Welcome to September, the worst month of the year (or so I’m told). I’ll do my best to ensure you don’t have to listen to Green Day on repeat to get through it, with some lovely news about achievements, map contests and difficulty changes coming to Empires of the Undergrowth. If you think that’d cheer you up, read on.
As the art team and two out of three of our devs press forward with tier 5 work, one of our devs has been making changes to the difficulty options to Empires of the Undergrowth which were detailed in the most recent vlog last month. Before we get onto all the ins and outs of that, let’s talk about the recent map contest!
In August we launched a map contest, mainly advertised on YouTube (you should absolutely subscribe to our YouTube channel – we post a whole bunch of great stuff there).
The contest closed at the start of this month, and we have had in the region of 200 entries all told! The brief was to submit an idea for a freeplay or custom game map, which we will then judge and turn our favourite into a fully-fledged map in the game.
We want to do the judging live, so our current plan is to do a livestream at some point towards the end of this month. It would have been earlier but several of our team members are away for the Tokyo Game Show at the moment (more on that later in the newsletter). The exact timing of this is yet to be nailed down but we hope to stream at a time where most people can watch live in some form, hopefully on a weekend.
We’re going to have to cut down the entries to 20-30 for the final judging, or we’d be there all night trying to get through 200! Please know that we appreciate all of the entries, and I’ll do my best to make sure everyone who sent in an entry is credited for it, even if the entry doesn’t make it into the final selection.
Keep an eye on our socials, and on here, for news of when the judging is happening! Remember – it’ll likely be a weekend towards the end of this month or the start of October.
A common criticism of our difficulty choices is that the jump between them is not very linear, and in particular that the difference between medium and hard is more than a little unfair – with hard being closer to insane than to medium. We’ve decided now is the time to get the difficulty selection in its final working order before we finish the project, so one of our three devs has spent a lot of time recently working on that whilst the others crack on with tier 5.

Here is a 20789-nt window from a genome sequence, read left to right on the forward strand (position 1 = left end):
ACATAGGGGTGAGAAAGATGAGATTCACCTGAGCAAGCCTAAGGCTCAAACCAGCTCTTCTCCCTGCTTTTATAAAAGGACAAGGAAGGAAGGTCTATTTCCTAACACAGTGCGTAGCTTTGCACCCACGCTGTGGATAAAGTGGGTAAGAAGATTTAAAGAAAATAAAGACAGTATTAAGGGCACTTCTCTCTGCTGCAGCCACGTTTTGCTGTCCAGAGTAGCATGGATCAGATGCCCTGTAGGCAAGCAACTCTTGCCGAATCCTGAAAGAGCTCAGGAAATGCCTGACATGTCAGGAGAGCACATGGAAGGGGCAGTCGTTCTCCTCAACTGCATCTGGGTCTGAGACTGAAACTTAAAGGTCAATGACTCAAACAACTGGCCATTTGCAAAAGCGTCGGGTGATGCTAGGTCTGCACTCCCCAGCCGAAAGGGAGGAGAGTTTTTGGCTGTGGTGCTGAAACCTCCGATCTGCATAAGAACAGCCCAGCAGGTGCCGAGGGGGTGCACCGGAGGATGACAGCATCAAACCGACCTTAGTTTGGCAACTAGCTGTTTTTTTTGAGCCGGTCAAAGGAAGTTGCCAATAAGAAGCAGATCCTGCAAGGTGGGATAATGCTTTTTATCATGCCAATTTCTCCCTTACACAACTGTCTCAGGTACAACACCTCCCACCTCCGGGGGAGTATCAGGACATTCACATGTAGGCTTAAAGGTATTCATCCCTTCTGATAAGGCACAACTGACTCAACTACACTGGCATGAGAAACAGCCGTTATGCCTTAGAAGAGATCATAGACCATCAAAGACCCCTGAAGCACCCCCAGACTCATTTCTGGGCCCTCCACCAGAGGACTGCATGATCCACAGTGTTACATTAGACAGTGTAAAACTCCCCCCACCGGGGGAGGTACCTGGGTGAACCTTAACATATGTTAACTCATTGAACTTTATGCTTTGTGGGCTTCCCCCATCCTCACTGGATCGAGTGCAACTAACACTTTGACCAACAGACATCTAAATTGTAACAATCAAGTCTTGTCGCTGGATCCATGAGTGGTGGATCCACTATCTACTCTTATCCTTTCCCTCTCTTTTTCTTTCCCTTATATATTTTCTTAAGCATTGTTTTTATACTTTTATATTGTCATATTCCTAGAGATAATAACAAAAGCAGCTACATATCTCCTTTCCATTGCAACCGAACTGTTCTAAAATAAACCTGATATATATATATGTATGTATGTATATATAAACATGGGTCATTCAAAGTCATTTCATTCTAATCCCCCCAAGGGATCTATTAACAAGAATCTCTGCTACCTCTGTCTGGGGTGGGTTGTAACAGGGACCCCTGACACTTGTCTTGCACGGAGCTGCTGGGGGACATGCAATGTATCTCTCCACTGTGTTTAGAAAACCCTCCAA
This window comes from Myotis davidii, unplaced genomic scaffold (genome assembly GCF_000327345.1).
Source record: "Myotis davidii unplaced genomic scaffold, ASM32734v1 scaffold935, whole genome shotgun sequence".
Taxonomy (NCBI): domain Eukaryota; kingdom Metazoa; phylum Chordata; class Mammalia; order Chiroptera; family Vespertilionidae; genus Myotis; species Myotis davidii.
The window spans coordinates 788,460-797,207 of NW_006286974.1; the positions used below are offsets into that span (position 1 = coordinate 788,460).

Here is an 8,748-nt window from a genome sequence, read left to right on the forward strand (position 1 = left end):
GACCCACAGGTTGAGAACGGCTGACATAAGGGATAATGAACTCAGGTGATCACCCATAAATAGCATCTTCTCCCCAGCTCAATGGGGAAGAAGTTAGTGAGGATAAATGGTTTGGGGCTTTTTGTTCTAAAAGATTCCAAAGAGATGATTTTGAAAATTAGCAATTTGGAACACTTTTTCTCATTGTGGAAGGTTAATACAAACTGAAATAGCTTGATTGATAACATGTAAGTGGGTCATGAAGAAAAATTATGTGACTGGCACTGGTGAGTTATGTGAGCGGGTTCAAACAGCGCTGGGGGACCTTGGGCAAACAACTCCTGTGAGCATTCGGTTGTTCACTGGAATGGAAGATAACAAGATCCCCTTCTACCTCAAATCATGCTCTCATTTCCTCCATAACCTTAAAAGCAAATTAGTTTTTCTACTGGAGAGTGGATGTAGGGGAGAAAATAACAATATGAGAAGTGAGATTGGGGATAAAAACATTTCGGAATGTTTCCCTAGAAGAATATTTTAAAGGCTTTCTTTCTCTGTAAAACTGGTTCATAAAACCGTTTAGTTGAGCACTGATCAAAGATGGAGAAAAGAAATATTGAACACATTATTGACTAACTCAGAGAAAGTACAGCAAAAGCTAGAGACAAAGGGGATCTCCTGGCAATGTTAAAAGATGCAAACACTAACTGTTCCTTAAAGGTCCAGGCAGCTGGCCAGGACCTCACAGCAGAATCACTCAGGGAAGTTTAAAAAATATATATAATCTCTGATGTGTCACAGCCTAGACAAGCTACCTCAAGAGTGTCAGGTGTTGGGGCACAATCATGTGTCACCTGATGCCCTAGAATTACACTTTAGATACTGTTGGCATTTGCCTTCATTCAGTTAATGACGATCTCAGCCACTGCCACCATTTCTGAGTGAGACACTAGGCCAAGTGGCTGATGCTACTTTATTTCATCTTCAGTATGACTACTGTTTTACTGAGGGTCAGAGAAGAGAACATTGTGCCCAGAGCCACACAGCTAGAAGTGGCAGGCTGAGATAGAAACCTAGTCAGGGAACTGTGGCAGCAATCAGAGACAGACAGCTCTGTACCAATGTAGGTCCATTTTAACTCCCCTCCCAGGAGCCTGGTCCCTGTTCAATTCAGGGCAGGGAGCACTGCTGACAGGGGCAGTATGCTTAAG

As you can see in the chart above, the intent is for difficulties between ‘easy’ and the new ‘extreme’ (which sits where the current ‘hard’ difficulty is) to be a gentler slope upwards. There’s lots of reasons for this, and we hope the renaming of ‘insane’ to ‘impossible’ gives more people pause for thought if they want to attempt it on a first try (perhaps we should gate off this hardest difficulty on a first playthrough – what do you think?).
The increased resolution in the options outside of the toughest one will, we hope, allow people to make a more appropriate choice for their early playthroughs with better-fitting options for their skill level. There will be four options to choose from outside of the toughest – easy, medium, hard and extreme. We know plenty of people have chosen hard for the first playthrough of a level which, by no fault of their own, lies outside of their current skill level, being ‘insane-lite’ in some respects. ‘Hard’ should indicate challenging but achievable with sound game knowledge if not level-specific knowledge – we think that should now be the case.
See the vlog linked below for the full video form of this discussion – the segment begins at 2:38. Also, a reminder that the vlogs also come bi-monthly, in between these newsletters.
Achievements – Nearly There!
We spoke about the achievement additions in the previous newsletter, but we’ve now had the huge list of new ones in testing for a week or so and they should be arriving in the next patch (tentatively scheduled for October)! We’ve tried to include a selection of nice standard ones (complete level X on difficulty Y, that sort of thing, similar to the existing ones) along with quite specific challenges for the more adventurous. Here’s a small selection of what you can expect (artwork pending), specifically some of the more interesting ones for 2.2 Queen of the Hill. Which ones will you be going after first?
Tier 5 Progress
Although we’re not ready to officially reveal the setting and theme for the fifth and final tier of the formicarium story, I can talk a little about how it’s progressing. As we’re bringing to a close the tying-up of other loose ends for the project (freeplay, achievements, etc) most of the dev team is currently working solidly on the fifth tier, and a good 70% of the source control commits that come in are related to it.